Worldwide icon-chevron-right Europe icon-chevron-right Spain icon-chevron-right Madrid icon-chevron-right Madrid's 'new normal': what you need to know
Measures for 'the new normal'
Photograph: Shutterstock

Madrid's 'new normal': what you need to know

On June 21, Spain's state of emergency ended, and on June 22 a new phase began in Madrid, with fewer restrictions

By Marc Andreu
Advertising

After months of confinement, followed by various phases of de-escalation, the Spanish government set June 21 as the day to end the state of emergencyMadrid came out of this surreal episode in our lives and into what has been dubbed the new normal on the same day, along with the entirety of Spain. This is a bigger deal than previous changes from phase to phase because there is no end date at the moment, and the measures are to be in place indefinitely.

How are our 'new' lives to be? 
After some three months of isolation, progressive de-escalation, working from home, wearing masks, and general panic, it's clear that our daily lives have already changed. Is that forever? Maybe, but for now these are the main ideas to understand the new normal.

Keep your distance (of 1.5 metres)
Until now the minimum safe distance we've had between us has been 2 metres, but now we can move a bit closer, as the recommendation is to keep a metre and a half between you and the next person. That's good news for bars and restaurants, as they can add tables back to their terraces.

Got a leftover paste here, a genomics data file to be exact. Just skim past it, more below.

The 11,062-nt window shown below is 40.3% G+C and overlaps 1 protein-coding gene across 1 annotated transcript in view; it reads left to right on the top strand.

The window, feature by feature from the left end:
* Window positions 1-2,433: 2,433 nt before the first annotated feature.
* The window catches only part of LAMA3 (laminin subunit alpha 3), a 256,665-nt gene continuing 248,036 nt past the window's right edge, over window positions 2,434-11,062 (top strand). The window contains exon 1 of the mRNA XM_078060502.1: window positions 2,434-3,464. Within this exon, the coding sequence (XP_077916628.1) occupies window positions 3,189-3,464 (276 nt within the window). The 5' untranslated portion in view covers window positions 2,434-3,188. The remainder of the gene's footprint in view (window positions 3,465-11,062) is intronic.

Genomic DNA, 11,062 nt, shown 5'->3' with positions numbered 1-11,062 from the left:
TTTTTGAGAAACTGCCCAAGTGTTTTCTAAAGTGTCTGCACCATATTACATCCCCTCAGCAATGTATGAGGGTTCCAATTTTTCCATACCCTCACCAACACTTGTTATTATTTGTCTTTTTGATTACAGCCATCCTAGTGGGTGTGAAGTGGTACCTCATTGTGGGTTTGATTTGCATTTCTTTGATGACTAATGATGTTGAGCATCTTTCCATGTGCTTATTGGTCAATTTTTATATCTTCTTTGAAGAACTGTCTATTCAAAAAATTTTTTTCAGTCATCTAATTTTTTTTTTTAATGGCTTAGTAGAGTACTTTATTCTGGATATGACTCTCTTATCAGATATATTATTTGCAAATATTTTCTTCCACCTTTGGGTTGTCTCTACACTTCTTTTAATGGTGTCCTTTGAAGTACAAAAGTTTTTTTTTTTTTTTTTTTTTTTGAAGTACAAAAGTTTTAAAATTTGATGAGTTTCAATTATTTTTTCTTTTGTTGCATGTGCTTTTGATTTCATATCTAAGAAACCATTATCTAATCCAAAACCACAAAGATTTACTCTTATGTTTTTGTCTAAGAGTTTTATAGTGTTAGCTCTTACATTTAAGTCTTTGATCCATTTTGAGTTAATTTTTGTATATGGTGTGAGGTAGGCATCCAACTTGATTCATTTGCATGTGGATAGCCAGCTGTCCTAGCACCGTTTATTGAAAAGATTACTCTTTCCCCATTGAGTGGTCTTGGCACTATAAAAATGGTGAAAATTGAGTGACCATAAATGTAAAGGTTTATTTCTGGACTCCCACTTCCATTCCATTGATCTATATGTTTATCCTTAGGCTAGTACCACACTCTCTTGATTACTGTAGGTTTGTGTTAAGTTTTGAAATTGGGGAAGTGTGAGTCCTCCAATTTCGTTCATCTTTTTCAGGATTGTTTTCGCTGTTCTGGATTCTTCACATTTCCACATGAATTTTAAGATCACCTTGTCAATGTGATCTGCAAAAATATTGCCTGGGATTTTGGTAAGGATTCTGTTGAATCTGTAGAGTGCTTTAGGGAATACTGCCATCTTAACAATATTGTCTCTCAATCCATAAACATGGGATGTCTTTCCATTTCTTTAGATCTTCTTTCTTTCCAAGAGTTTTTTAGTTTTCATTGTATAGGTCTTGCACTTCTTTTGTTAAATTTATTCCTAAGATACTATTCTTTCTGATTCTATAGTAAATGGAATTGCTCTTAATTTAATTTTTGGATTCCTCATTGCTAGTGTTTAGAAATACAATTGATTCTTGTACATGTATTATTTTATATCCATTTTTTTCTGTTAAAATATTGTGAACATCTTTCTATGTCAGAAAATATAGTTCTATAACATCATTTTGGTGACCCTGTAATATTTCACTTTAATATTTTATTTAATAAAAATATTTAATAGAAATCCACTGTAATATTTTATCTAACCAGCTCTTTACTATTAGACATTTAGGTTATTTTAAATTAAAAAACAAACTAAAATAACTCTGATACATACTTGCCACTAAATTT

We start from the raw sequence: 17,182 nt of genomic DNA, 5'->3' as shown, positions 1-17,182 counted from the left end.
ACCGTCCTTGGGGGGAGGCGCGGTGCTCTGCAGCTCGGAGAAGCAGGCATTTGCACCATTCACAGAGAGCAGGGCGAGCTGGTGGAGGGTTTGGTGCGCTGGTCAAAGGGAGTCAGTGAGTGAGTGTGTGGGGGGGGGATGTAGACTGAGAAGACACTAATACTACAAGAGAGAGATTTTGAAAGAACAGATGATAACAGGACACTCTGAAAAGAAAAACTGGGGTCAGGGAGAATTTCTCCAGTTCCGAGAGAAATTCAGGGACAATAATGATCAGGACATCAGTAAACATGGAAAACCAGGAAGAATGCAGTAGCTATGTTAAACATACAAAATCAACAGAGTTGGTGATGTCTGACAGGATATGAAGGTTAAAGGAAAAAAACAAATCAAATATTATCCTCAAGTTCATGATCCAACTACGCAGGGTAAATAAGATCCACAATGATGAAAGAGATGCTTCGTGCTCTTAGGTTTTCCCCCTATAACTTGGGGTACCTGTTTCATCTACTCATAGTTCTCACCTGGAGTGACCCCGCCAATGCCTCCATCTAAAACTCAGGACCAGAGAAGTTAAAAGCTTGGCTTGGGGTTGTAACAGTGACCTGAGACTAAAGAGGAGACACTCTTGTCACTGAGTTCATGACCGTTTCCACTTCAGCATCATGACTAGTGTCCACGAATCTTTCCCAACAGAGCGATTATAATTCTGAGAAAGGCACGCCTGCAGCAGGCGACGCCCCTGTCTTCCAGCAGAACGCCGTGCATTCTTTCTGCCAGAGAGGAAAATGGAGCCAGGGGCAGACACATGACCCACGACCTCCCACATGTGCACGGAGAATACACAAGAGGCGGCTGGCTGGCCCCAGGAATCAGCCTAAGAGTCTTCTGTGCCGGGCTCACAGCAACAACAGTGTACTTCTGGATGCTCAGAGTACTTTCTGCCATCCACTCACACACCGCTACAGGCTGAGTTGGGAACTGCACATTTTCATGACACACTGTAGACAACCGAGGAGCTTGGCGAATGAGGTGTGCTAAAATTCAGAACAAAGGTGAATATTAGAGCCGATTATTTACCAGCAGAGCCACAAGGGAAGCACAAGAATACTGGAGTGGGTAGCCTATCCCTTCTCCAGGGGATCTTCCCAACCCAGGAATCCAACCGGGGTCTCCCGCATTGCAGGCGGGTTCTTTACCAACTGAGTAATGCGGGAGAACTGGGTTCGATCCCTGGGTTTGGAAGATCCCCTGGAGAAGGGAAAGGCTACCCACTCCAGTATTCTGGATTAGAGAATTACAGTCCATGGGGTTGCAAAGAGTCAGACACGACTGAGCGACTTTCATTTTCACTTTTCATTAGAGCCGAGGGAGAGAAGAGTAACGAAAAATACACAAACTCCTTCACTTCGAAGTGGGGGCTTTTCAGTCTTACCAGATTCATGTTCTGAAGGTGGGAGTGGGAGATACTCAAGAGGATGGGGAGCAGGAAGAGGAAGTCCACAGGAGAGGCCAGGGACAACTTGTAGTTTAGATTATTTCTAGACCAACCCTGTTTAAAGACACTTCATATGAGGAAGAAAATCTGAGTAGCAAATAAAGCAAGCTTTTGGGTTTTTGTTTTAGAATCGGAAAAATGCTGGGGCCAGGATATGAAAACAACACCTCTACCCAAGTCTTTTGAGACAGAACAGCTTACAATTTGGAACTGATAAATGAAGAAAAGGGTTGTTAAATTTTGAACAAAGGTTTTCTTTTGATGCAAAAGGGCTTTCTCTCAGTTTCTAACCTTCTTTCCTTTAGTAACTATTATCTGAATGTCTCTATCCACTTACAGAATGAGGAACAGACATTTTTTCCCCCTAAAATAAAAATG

Wear a mask or get a fine
The battle is over and the 'wear a mask' camp has won. The Spanish government says the use of a mask is obligatory when you cannot guarantee a distance of 1.5 metres between you and the next person in public, even in outdoor spaces such as in the street, and when you can't be sure of the physical distance in closed spaces. Wearing a mask is always mandatory and without exception on public transport and in cars if passengers do not live together. Not complying with these rules can make you the recipient of a €100 fine.

Work from home or in shifts
The Spanish government is aware that the minimum safe distance between people can't be guaranteed in the majority of workplaces, so it has proposed that employers organise shift work to avoid having too many people in one place at one time, as well as interpersonal safety. It also recommends, whenever possible, that employees continue to work from home.

Priority and urgent care
The Ministry of Health has announced that the virus is considered an illness that takes top priority and requires urgent care. Plus, the autonomous regions of Spain have a duty to provide information when similar emergency situations occur and guarantee proper tests in all suspected cases.

Free movement as of June 21
The question of free movement was still in doubt until the last minute, but it was finally confirmed that from June 21, travel throughout Spain is possible, including throughout the Community of Madrid, which previously was scheduled to move into Phase 3, but instead advanced with the rest of Spain.

 

Recommended

    You may also like

      Advertising